The Supreme Court of Pennsylvania just revived the Paid Sick Days Act (PSDA), a 2015 ordinance that required businesses to provide paid sick leave to any worker located within the geographical boundaries of the City of Pittsburgh. The high court’s ruling comes more than two years after a lower court struck down the PSDA as exceeding the City’s authority under state law.
The dispute centered on whether the PSDA was an ordinance principally focused on regulating businesses within its boundaries (which would exceed the City’s municipal authority), or whether the PSDA was principally focused on regulating the health and safety of its residences (which would fall within the City’s traditional police powers).
The Court concluded that, while requiring employers to provide paid sick leave undoubtedly burdens businesses, its primary affect is to discourage employees from reporting to the workplace while ill, thus preventing the spread of contagion and disease. Consequently, the majority determined that the principal focus of the PSDA was on regulating health and safety and, therefore, upheld the PSDA.
While the Court’s decision resolved a nearly four year battle over the validity of the PSDA, businesses are left with many unanswered questions, the first of which is when they must comply. The Court did not address this issue, nor is there currently any deadline information on the City’s webpage. However, the ordinance was initially set to become effective November 1, 2016, so it could very well become effective as soon as the lower court lifts the injunction that has been barring application of the PSDA. We will publish an update once more information is made available.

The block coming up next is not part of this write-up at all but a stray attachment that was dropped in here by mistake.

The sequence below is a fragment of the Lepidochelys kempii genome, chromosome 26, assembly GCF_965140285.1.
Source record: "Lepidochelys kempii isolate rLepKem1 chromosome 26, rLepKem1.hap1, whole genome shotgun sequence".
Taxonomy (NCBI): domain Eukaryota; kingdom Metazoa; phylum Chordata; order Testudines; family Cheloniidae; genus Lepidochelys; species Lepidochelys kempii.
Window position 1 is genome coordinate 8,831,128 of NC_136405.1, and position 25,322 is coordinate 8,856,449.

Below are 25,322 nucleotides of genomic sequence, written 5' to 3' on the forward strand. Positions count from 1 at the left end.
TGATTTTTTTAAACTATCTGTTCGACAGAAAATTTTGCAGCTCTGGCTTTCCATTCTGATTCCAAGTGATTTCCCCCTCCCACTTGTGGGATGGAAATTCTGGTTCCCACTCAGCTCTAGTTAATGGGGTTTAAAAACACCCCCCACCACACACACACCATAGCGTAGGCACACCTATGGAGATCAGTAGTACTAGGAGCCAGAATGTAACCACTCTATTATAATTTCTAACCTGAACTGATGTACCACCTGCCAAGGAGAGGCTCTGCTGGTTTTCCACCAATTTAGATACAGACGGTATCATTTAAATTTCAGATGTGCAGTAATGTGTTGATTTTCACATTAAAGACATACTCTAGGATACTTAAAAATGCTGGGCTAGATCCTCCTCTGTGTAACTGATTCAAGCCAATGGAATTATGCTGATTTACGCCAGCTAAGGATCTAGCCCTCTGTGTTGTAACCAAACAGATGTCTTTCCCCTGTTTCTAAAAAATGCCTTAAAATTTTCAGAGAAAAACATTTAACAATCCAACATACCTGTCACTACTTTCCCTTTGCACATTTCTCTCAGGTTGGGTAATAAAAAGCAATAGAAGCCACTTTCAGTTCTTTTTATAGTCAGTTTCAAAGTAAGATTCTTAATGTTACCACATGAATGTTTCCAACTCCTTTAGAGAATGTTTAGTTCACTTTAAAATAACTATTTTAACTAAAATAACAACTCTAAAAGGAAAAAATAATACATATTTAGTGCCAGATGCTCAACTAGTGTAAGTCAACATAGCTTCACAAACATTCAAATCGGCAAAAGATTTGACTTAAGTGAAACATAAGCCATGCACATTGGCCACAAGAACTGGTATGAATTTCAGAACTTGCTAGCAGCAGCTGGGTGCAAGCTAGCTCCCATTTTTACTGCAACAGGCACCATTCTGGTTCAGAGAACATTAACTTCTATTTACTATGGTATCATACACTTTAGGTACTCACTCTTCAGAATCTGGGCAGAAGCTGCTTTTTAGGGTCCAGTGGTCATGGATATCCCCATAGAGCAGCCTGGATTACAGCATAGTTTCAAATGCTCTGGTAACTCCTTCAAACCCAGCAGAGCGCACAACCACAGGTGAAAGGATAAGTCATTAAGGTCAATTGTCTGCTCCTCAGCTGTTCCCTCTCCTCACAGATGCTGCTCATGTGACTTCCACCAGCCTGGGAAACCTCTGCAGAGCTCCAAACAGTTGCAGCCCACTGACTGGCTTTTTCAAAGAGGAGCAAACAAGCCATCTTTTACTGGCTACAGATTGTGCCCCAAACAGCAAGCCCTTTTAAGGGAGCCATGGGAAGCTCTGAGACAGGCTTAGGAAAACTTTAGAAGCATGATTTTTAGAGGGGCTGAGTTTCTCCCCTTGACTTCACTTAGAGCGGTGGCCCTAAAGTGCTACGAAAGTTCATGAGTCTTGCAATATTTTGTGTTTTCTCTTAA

In the meantime, any business with an employee who works within the geographic boundaries of the City of Pittsburgh should begin preparing to comply with the PSDA. While a more exhaustive discussion of the PSDA requirements can be found here, it is important to remember the following key provisions:
- Employers with 15 or more employees must provide one hour of paid sick leave for every 35 hours worked, up to a maximum accrued amount of 40 hours. Accrued sick leave must carry over from year-to-year, unless the full amount of sick leave is granted to employees at the beginning of each calendar year.
- Employers with less than 15 employees must comply with the same obligations set forth above, except that the maximum hours that can be accrued and carried over is 24, and during the first year the PSDA is in effect, the hours can be unpaid (although it is unclear at this point whether employers can still rely upon this unpaid first year option).
- The requirements for paid sick leave apply to both full-time and part-time employees.
- Employers must provide written notice of the PSDA requirements to their employees and post an agency approved notice poster, the original version of which can be found here.
- Employers cannot discriminate or retaliate against employees who exercise their rights under the PSDA. Employers can be fined up to $100 for each violation of the PSDA starting one year after its effective date (which is unclear at this point in time). In addition, the City can seek full restitution for employees who suffer lost wages and benefits, as well as reinstatement.
Importantly, employers need not adopt a separate sick day policy if their current paid time off policy complies with the PSDA. However, to comply with the PSDA, the paid time off policy must:
- Apply to both part-time and full-time employees who work in the City,
- Provide the employees with no less than the number of paid days off required under the PSDA, earned at no less than the same rate, and
- Permit employee to use the time off in the same manner as under the PSDA.
If not, then the employer must amend its current policy to incorporate the PSDA requirements, or adopt a separate PSDA policy.